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Munroe Bergdorf: ‘The more trans models become visible, the more they become normalised’

I started in modelling around 2011 at a time when the fashion industry was really interested in androgyny, but there weren’t any conversations going on about trans models, apart from maybe Lea T, modelling for Givenchy. She was the exception to the rule. I didn’t have any trans role models but when I knew I wanted to transition, around the age of 19, Isis King was on America’s Next Top Model. She was the first trans woman I could relate to. Then, when I was 26 and a few years into my transition, Laverne Cox and Janet Mock came out, and all of these amazing women started sharing their stories. It made me feel a lot less alone.

I became an activist by accident. I got booked on a job for Uniqlo in 2016 – my first big campaign – and they wanted me to speak about my experience of being transgender and black in Britain. I hadn’t come across that before; I had always just been cast as the token trans model. That opened my eyes to how I could use this platform to make change happen.

My experience with L’Oréal in 2017 taught me to be more mindful of the companies I become involved with. It was a diversity campaign that used my appearance but didn’t allow me my voice, and I was dropped after making comments about systemic racism on social media. Even so, it’s hard for me to say I wouldn’t do it again. What came out of it has been greater than what it was intended to be in the first place.

It’s also important to have a dialogue with people who might oppose your views, as I did with Piers Morgan on Good Morning Britain. It’s not really about him, it’s about the viewers and getting them to think, and exposing a different point of view. If you’re only speaking to people who think the same as you, you are just existing in an echo chamber.

Sao blue denim jacket, £741,
Isabel Marant.
Styling: Jo Jones. Fashion Assistant: Penny Chan. Hair: Edmund Bossman. Make-up Bianca Spencer. Photograph: Alicia Canter/The Guardian

I remember when you could just enjoy images or music and not know what the model or pop star’s political beliefs were – but that is not the way we work now. It’s a good thing; people want to know what their money is going towards and who they’re investing in. Just look at Naomi Campbell: she’s been hugely vocal about the rights of black people and being a dark-skinned model. She’s paved the way for so many black models. Even if you don’t want to use your voice, you can still use your platform and your privilege. It’s a waste if you don’t.

Inclusivity within modelling is increasing but there’s still a long way to go. I am seeing so many more trans women in shows and it’s great that it’s not that big a deal now. I also think it’s important that your team is as diverse as the people you’re putting in front of the camera. New York fashion week this season was awash with trans models: Dominique Jackson, Leiomy Maldonado, Carmen Carrera, Chella Man. It feels so good to see a trans brother or sister up there killing it. It’s working towards a true reflection of society.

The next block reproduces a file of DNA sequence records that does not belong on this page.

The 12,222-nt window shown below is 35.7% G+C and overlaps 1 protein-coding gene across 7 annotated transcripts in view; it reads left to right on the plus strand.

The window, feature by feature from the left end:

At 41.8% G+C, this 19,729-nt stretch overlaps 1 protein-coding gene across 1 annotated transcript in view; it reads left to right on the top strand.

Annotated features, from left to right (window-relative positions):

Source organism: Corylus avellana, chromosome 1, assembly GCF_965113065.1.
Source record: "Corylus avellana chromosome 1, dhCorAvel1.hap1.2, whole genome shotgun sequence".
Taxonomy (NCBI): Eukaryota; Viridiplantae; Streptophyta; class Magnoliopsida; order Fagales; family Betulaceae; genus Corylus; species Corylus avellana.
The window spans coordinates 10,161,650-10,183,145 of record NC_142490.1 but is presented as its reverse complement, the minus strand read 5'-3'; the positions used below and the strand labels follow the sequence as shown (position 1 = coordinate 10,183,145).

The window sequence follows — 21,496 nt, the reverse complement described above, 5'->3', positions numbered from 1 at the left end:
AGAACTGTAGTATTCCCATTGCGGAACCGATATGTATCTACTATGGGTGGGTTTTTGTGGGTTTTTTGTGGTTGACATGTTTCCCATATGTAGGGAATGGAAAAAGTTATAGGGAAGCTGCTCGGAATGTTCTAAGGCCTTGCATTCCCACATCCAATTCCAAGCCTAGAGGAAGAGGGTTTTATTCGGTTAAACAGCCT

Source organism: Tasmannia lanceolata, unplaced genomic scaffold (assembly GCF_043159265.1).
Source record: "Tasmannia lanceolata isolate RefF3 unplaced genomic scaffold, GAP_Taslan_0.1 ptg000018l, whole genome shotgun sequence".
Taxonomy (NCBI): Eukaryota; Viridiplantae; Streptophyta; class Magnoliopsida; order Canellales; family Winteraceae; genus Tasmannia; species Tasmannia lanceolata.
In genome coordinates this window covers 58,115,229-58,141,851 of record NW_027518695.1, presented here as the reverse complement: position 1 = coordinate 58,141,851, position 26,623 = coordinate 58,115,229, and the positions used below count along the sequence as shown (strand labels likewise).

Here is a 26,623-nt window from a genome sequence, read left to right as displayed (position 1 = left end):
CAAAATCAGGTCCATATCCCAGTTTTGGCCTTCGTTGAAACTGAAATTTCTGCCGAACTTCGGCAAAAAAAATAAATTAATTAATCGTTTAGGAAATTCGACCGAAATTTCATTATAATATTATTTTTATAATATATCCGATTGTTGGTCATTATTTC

But there are also still occasions when trans women are excluded outright, as they were with last year’s Victoria’s Secret show. [The brand’s chief marketing officer Ed Razek commented that he didn’t think trans models should be included in the lineup “because the show is a fantasy”.] It’s a real shame. I know so many trans people who got their first bra from Victoria’s Secret. The brand does set a standard of what is deemed sexy and fashionable within the industry – they could harness that power to make positive changes. However, they seem insistent on hiring only extremely skinny, toned and tall women. Those models are undoubtedly beautiful but that is not an accessible body type to market as the standard for all. I would love it if they included all shapes, sizes and gender identities.

Pink cropped top, £150, Acne Studios from
Matches Fashion.
Styling: Jo Jones. Fashion Assistant: Penny Chan. Hair: Edmund Bossman. Make-up Bianca Spencer. Photograph: Alicia Canter/The Guardian

At the start of my transition, my idea of beauty was very performative. The more feminine I looked, the more I felt validated in my gender identity. As I’ve grown, navigating my sexuality, I’ve become more comfortable embracing the masculine elements of my identity. I don’t have to wear a dress and makeup all the time, I’m often a tomboy, but it’s taken time for me to be comfortable with who I am and how I look. I think we will get to a place where trans women – and men – are accepted into the mainstream idea of what is “sexy” but ultimately it will involve taking the power away from the male gaze. Women don’t just want to be sexy for men any more, we want to celebrate ourselves the way we are.

I always say that if you can’t see it, you can be it – but it’s 10 times harder. The more trans models become visible and vocal, the more they become normalised in the eyes of wider society. And, of course, it is normal – we’re a super-small section of society but that doesn’t mean our rights aren’t valid or necessary. Our experience may seem a lot more “otherworldly” than it actually is, but we get up, we work, we have ambition, we have drive – probably more than most because there’s so much we’re up against.

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